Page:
Some Transient Thoughts on Death and Metaphysics
Attached is an entertaining, if brief, dramatic moment wrought by master story-teller Terry Pratchett on the topic of a philosopher on his deathbed attempting (and not particularly well, at that) to outwit Death. A personally-favourite metaphor is that of Max Von Sydow as the Knight in Ingmar Bergmann’s The Seventh Seal playing a game of chess against Death; an arguably accurate metaphor for the existential struggle of life to continue to persist against the fact and material inevitability of personal extinction.
A problem with trying to make a Deep Dive into some issues is that after falling head-first, arms outstretched towards the water, you can never be sure how deep it in fact is. 30,000 light years, 300 meters, 3 millimeters ? For analogy’s sake the point is that the literal Event Horizon of mortality provides no clues as to what, if anything, lies beyond. Nietzsche’s assertion as to the Death of God, commonly completely and utterly misunderstood, characterises the grander ethical wilderness in which a post-Scientific Revolution humanity finds itself; this is the flip-side of the dawning awareness of uncertainty and epistemological impossibility concerning a metaphysical world.
Mature acknowledgement of the implicit logical conundrums represented by the potential metaphysical, and the problematic nature of certainty and proof in that sense, wave-like rise, arc across and crash catastrophically back into that fragile little symbolic and narrative framework, value-system and civilisation we have invented and cultivated over the longer thread of historical continuity. The point is: uncertainty about Death is also uncertainty about absolutely everything else that we might posit as anchoring our world in whatever religious, ideological, political or (even) mathematical and epistemological certainty we may subscribe to. We are left alone on this side of the Heavenly singularity and wormhole; the transparency of the extent to which so many who espouse metaphysical truths concerning the Great Beyond seek only to build their own Kingdom in this world does not inspire confidence or belief in those who possess sufficient aptitude as to be able to reason sensibly for themselves.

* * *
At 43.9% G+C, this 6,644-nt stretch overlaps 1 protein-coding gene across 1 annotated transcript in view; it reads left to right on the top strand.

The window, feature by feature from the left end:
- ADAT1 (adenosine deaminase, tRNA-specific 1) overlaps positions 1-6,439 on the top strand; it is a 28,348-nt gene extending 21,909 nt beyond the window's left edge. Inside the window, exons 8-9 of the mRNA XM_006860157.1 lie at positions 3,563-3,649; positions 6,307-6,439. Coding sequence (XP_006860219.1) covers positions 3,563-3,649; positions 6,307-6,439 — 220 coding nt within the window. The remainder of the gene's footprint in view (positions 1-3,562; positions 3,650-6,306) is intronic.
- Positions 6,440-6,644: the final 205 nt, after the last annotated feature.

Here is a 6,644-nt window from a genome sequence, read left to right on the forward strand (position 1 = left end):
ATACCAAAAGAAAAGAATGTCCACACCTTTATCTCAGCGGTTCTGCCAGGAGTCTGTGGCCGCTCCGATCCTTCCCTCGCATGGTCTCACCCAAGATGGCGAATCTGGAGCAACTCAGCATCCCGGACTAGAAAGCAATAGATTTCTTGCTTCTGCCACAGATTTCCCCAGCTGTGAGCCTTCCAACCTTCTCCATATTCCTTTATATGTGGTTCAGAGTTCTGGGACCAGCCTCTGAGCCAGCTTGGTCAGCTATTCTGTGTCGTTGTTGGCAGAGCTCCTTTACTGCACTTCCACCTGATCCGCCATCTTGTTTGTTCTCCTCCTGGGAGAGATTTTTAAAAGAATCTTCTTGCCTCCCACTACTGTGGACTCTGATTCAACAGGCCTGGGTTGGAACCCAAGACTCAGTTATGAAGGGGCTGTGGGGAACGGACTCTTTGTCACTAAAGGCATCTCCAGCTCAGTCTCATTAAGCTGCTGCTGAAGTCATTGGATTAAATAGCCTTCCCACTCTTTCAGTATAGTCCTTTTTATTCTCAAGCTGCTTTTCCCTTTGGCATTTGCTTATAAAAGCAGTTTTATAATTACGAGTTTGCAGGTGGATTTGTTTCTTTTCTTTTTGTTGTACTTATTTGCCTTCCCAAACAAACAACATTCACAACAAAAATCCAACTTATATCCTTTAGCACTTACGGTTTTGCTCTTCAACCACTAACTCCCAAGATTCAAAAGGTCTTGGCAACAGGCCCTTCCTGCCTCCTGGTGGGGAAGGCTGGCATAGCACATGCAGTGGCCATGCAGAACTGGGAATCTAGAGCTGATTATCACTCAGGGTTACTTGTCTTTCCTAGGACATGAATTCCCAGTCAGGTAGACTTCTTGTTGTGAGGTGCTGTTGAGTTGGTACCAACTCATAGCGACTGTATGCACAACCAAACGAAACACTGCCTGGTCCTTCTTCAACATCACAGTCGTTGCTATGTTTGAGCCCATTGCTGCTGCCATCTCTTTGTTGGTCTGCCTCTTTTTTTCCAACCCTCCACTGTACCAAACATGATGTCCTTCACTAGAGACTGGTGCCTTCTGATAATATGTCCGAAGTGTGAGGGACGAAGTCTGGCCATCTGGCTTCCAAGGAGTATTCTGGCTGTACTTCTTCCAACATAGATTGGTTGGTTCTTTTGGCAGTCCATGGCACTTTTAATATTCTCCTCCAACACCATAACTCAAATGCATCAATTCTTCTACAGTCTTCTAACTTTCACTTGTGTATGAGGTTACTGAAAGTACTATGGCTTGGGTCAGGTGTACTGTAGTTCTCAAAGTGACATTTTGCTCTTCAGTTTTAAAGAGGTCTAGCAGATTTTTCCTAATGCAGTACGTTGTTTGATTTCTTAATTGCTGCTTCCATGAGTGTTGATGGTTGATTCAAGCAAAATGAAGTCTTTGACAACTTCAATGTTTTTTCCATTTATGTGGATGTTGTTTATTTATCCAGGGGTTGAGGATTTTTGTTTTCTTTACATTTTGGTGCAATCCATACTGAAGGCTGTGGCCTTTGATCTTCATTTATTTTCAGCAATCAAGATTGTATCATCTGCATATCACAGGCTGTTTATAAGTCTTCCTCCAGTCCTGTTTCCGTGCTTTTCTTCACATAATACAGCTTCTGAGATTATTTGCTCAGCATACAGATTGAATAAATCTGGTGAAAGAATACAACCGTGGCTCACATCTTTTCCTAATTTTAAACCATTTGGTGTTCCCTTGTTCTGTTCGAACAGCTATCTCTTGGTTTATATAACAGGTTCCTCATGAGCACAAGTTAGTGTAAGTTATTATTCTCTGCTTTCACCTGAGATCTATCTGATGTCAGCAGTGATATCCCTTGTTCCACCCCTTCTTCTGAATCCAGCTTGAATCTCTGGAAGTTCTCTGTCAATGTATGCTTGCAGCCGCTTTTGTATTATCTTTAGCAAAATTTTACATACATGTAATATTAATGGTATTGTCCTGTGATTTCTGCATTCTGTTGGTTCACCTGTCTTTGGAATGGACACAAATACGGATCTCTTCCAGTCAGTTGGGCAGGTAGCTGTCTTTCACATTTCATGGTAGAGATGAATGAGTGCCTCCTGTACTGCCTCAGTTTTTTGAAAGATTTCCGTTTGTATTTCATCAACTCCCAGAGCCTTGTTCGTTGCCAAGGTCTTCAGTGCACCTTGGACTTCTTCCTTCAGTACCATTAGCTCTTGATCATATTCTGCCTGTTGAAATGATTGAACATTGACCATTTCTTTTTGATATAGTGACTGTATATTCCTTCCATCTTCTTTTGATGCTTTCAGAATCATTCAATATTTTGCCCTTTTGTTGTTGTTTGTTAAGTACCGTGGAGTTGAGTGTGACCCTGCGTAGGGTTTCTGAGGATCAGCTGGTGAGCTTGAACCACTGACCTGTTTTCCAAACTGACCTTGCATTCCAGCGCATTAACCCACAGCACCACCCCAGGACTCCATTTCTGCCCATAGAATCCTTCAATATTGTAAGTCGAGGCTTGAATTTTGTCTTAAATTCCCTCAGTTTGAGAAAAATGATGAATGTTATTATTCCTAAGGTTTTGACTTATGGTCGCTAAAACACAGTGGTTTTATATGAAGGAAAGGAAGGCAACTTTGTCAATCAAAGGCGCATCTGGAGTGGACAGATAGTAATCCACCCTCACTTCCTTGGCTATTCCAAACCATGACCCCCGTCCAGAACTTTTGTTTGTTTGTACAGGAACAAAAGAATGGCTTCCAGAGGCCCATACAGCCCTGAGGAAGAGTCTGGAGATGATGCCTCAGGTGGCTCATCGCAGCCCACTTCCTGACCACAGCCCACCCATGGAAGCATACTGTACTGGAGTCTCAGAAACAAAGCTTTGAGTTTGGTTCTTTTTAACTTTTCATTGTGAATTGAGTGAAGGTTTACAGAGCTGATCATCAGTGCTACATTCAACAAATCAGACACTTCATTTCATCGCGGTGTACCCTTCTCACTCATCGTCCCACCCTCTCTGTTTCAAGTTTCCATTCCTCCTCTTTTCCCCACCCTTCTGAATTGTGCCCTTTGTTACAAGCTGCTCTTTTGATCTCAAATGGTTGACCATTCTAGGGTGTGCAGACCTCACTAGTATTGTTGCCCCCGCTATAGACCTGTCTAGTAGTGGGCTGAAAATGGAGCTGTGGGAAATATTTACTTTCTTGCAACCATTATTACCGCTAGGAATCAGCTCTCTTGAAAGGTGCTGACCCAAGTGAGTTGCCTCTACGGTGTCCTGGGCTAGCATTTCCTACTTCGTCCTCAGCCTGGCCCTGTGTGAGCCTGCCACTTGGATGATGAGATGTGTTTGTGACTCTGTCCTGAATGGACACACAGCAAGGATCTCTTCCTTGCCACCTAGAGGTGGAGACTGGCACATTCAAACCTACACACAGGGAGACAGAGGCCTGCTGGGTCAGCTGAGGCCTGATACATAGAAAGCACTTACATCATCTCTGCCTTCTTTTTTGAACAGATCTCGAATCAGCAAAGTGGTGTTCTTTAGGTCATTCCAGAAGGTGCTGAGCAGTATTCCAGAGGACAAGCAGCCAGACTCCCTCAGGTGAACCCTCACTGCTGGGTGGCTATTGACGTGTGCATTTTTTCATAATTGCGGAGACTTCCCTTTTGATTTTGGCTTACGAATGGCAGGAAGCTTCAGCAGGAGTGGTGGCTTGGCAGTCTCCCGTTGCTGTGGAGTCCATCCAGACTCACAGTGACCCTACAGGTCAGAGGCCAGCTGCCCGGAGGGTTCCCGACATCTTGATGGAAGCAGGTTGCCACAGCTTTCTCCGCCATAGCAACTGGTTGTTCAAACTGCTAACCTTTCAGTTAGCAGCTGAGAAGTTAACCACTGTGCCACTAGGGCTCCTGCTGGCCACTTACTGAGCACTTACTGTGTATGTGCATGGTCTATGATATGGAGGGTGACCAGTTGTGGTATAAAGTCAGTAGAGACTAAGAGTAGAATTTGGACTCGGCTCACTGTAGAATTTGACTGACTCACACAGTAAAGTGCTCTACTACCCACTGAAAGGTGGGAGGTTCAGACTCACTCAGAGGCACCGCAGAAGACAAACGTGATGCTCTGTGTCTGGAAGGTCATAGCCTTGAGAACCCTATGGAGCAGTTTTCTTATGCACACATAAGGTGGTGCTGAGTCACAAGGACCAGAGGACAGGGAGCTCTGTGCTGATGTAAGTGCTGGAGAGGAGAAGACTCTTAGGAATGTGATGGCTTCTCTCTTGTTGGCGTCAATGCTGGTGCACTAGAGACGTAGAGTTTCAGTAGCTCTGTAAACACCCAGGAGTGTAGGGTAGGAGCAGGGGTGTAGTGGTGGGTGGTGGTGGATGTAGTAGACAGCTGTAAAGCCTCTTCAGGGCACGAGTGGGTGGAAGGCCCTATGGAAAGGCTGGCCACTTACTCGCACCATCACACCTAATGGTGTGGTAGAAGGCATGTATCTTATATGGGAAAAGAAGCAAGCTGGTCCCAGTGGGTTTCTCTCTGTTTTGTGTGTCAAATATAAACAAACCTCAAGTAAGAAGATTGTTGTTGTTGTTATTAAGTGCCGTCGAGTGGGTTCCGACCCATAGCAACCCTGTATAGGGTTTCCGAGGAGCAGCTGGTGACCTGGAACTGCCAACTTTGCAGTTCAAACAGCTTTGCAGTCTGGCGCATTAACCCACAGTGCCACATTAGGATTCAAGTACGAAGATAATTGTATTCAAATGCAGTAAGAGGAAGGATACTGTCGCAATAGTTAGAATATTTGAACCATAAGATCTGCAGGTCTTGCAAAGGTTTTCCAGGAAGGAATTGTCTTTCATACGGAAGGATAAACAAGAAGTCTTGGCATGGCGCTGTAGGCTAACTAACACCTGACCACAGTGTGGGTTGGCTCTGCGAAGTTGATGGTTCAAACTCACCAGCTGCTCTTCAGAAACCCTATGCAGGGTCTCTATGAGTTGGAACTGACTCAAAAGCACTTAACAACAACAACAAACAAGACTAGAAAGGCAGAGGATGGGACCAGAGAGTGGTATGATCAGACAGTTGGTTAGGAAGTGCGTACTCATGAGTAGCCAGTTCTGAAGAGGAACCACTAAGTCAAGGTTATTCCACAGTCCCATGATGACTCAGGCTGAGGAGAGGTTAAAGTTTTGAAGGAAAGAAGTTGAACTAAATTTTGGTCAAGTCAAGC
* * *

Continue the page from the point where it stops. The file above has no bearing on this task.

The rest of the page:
Sure, we can attach ourselves (or find ourselves, as is most common, entrained or encultured) into one or another formal or informal and, similarly, organised or disorganised bundle of metaphysical assertions concerning the afterlife but the conspicuous absence of certainty is only ever underlined by that mandatory obligation to an aspirational, hopeful leap of Faith into the Darkness
I do not doubt that there exists mystery and an endless possibility for discovery and knowledge in the world. I do doubt the ability of those who claim full and complete knowledge of, and access to, such a definitively (or at least logically) inaccessible world to ever be able to do more than splash around in the most shallow of metaphysical wading-ponds of what must (potentially) be infinitely-extensible possibility-spaces.